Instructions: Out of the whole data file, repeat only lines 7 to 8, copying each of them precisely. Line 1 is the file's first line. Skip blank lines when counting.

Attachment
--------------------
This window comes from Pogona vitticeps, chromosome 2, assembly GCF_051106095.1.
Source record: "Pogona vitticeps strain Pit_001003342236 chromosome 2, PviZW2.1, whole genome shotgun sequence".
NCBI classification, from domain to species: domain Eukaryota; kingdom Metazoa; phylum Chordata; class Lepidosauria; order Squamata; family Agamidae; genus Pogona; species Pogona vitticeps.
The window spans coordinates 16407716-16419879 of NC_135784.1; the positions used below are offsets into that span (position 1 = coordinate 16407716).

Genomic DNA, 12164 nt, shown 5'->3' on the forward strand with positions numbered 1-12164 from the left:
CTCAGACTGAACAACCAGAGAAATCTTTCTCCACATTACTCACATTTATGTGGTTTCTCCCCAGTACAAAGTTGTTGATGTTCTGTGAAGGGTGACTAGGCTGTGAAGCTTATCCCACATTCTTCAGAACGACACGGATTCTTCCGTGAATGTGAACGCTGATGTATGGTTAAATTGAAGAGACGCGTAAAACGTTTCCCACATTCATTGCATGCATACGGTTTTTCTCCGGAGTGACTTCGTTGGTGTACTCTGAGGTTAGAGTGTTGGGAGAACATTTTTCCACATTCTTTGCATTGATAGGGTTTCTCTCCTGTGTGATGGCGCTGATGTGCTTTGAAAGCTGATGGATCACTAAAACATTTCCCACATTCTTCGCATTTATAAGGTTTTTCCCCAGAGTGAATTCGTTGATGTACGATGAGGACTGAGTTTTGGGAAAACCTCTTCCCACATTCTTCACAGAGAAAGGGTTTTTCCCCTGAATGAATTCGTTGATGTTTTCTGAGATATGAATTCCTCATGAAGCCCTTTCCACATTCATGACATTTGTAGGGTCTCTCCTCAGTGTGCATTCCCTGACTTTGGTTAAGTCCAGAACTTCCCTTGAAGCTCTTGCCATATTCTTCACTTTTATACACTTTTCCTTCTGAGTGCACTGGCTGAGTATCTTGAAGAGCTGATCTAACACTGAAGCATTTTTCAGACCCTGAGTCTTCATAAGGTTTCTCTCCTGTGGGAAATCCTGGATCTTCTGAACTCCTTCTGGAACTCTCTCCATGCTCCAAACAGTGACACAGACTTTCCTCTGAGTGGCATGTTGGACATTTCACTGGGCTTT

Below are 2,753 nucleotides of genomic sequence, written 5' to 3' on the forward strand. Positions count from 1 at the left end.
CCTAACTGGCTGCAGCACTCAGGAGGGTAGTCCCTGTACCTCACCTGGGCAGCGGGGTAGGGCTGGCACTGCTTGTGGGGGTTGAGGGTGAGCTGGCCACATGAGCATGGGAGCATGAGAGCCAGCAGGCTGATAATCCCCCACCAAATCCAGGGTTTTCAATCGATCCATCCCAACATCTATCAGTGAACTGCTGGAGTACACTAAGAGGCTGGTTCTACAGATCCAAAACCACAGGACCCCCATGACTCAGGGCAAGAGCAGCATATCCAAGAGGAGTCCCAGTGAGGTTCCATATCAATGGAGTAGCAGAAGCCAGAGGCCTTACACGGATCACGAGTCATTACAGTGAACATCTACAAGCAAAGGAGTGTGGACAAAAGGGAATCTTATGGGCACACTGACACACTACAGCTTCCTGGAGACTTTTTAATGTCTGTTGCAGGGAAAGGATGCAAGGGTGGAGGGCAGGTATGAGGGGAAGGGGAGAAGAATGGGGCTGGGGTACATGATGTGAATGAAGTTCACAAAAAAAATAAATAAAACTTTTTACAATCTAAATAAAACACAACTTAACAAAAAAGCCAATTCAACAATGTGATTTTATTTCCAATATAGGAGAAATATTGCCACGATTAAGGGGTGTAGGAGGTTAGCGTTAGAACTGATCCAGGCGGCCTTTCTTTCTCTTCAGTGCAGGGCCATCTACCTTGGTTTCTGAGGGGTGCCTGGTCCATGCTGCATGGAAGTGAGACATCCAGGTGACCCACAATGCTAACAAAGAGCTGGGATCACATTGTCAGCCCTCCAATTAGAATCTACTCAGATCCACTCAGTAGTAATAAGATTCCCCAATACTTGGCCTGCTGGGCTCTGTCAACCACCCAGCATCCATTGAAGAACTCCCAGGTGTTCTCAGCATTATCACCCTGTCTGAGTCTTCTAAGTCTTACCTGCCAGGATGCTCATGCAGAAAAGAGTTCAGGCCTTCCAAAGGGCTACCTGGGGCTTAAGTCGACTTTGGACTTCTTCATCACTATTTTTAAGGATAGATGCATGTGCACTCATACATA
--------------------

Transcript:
Below are 2,753 nucleotides of genomic sequence, written 5' to 3' on the forward strand. Positions count from 1 at the left end.
CCTAACTGGCTGCAGCACTCAGGAGGGTAGTCCCTGTACCTCACCTGGGCAGCGGGGTAGGGCTGGCACTGCTTGTGGGGGTTGAGGGTGAGCTGGCCACATGAGCATGGGAGCATGAGAGCCAGCAGGCTGATAATCCCCCACCAAATCCAGGGTTTTCAATCGATCCATCCCAACATCTATCAGTGAACTGCTGGAGTACACTAAGAGGCTGGTTCTACAGATCCAAAACCACAGGACCCCCATGACTCAGGGCAAGAGCAGCATATCCAAGAGGAGTCCCAGTGAGGTTCCATATCAATGGAGTAGCAGAAGCCAGAGGCCTTACACGGATCACGAGTCATTACAGTGAACATCTACAAGCAAAGGAGTGTGGACAAAAGGGAATCTTATGGGCACACTGACACACTACAGCTTCCTGGAGACTTTTTAATGTCTGTTGCAGGGAAAGGATGCAAGGGTGGAGGGCAGGTATGAGGGGAAGGGGAGAAGAATGGGGCTGGGGTACATGATGTGAATGAAGTTCACAAAAAAAATAAATAAAACTTTTTACAATCTAAATAAAACACAACTTAACAAAAAAGCCAATTCAACAATGTGATTTTATTTCCAATATAGGAGAAATATTGCCACGATTAAGGGGTGTAGGAGGTTAGCGTTAGAACTGATCCAGGCGGCCTTTCTTTCTCTTCAGTGCAGGGCCATCTACCTTGGTTTCTGAGGGGTGCCTGGTCCATGCTGCATGGAAGTGAGACATCCAGGTGACCCACAATGCTAACAAAGAGCTGGGATCACATTGTCAGCCCTCCAATTAGAATCTACTCAGATCCACTCAGTAGTAATAAGATTCCCCAATACTTGGCCTGCTGGGCTCTGTCAACCACCCAGCATCCATTGAAGAACTCCCAGGTGTTCTCAGCATTATCACCCTGTCTGAGTCTTCTAAGTCTTACCTGCCAGGATGCTCATGCAGAAAAGAGTTCAGGCCTTCCAAAGGGCTACCTGGGGCTTAAGTCGACTTTGGACTTCTTCATCACTATTTTTAAGGATAGATGCATGTGCACTCATACATA